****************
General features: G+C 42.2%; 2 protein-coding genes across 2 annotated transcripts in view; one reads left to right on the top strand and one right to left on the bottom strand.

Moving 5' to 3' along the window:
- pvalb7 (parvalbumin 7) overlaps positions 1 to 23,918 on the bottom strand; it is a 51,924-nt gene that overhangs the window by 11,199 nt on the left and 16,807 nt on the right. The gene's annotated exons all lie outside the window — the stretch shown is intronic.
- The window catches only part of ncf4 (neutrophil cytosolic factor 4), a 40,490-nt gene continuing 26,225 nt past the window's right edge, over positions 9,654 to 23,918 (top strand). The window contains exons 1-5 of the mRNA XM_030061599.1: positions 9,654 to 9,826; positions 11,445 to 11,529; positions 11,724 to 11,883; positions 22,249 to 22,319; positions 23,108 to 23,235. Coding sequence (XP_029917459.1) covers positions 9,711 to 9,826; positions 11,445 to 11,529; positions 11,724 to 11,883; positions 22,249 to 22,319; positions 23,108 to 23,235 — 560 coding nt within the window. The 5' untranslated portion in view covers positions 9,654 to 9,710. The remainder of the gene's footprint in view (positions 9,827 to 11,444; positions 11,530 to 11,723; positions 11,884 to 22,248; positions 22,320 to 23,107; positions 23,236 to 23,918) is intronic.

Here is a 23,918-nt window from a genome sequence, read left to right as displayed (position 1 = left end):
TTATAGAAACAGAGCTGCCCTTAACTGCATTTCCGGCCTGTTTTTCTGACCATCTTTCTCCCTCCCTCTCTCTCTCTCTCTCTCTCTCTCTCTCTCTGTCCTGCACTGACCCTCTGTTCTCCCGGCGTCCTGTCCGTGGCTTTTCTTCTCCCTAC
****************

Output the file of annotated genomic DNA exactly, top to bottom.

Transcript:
General features: G+C 42.2%; 2 protein-coding genes across 2 annotated transcripts in view; one reads left to right on the top strand and one right to left on the bottom strand.

Moving 5' to 3' along the window:
- pvalb7 (parvalbumin 7) overlaps positions 1 to 23,918 on the bottom strand; it is a 51,924-nt gene that overhangs the window by 11,199 nt on the left and 16,807 nt on the right. The gene's annotated exons all lie outside the window — the stretch shown is intronic.
- The window catches only part of ncf4 (neutrophil cytosolic factor 4), a 40,490-nt gene continuing 26,225 nt past the window's right edge, over positions 9,654 to 23,918 (top strand). The window contains exons 1-5 of the mRNA XM_030061599.1: positions 9,654 to 9,826; positions 11,445 to 11,529; positions 11,724 to 11,883; positions 22,249 to 22,319; positions 23,108 to 23,235. Coding sequence (XP_029917459.1) covers positions 9,711 to 9,826; positions 11,445 to 11,529; positions 11,724 to 11,883; positions 22,249 to 22,319; positions 23,108 to 23,235 — 560 coding nt within the window. The 5' untranslated portion in view covers positions 9,654 to 9,710. The remainder of the gene's footprint in view (positions 9,827 to 11,444; positions 11,530 to 11,723; positions 11,884 to 22,248; positions 22,320 to 23,107; positions 23,236 to 23,918) is intronic.

Here is a 23,918-nt window from a genome sequence, read left to right as displayed (position 1 = left end):
TTATAGAAACAGAGCTGCCCTTAACTGCATTTCCGGCCTGTTTTTCTGACCATCTTTCTCCCTCCCTCTCTCTCTCTCTCTCTCTCTCTCTCTCTCTGTCCTGCACTGACCCTCTGTTCTCCCGGCGTCCTGTCCGTGGCTTTTCTTCTCCCTAC